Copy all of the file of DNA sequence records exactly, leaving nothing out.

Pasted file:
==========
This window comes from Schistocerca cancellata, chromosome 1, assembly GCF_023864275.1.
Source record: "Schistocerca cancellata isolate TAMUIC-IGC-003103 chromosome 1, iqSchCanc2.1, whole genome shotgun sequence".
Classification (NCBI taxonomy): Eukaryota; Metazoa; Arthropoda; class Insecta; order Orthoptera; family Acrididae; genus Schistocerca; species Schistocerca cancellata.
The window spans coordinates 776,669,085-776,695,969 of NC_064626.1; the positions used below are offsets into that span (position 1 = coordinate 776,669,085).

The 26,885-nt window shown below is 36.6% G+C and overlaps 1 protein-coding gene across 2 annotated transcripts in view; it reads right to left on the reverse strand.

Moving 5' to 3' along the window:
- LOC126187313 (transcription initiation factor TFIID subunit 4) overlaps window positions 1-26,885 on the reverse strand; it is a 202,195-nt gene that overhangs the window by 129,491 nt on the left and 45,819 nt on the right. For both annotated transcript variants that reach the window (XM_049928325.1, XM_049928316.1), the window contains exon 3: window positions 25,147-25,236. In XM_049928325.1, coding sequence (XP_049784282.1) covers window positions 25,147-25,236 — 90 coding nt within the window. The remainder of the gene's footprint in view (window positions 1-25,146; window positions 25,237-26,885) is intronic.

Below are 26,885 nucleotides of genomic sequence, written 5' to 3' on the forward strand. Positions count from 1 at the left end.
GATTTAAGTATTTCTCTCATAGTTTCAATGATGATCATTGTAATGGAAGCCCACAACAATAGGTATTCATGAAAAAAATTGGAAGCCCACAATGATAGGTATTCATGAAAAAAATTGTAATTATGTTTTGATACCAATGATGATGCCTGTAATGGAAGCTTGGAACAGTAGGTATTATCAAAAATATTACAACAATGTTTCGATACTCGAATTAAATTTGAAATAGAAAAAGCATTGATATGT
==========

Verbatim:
This window comes from Schistocerca cancellata, chromosome 1, assembly GCF_023864275.1.
Source record: "Schistocerca cancellata isolate TAMUIC-IGC-003103 chromosome 1, iqSchCanc2.1, whole genome shotgun sequence".
Classification (NCBI taxonomy): Eukaryota; Metazoa; Arthropoda; class Insecta; order Orthoptera; family Acrididae; genus Schistocerca; species Schistocerca cancellata.
The window spans coordinates 776,669,085-776,695,969 of NC_064626.1; the positions used below are offsets into that span (position 1 = coordinate 776,669,085).

The 26,885-nt window shown below is 36.6% G+C and overlaps 1 protein-coding gene across 2 annotated transcripts in view; it reads right to left on the reverse strand.

Moving 5' to 3' along the window:
- LOC126187313 (transcription initiation factor TFIID subunit 4) overlaps window positions 1-26,885 on the reverse strand; it is a 202,195-nt gene that overhangs the window by 129,491 nt on the left and 45,819 nt on the right. For both annotated transcript variants that reach the window (XM_049928325.1, XM_049928316.1), the window contains exon 3: window positions 25,147-25,236. In XM_049928325.1, coding sequence (XP_049784282.1) covers window positions 25,147-25,236 — 90 coding nt within the window. The remainder of the gene's footprint in view (window positions 1-25,146; window positions 25,237-26,885) is intronic.

Below are 26,885 nucleotides of genomic sequence, written 5' to 3' on the forward strand. Positions count from 1 at the left end.
GATTTAAGTATTTCTCTCATAGTTTCAATGATGATCATTGTAATGGAAGCCCACAACAATAGGTATTCATGAAAAAAATTGGAAGCCCACAATGATAGGTATTCATGAAAAAAATTGTAATTATGTTTTGATACCAATGATGATGCCTGTAATGGAAGCTTGGAACAGTAGGTATTATCAAAAATATTACAACAATGTTTCGATACTCGAATTAAATTTGAAATAGAAAAAGCATTGATATGT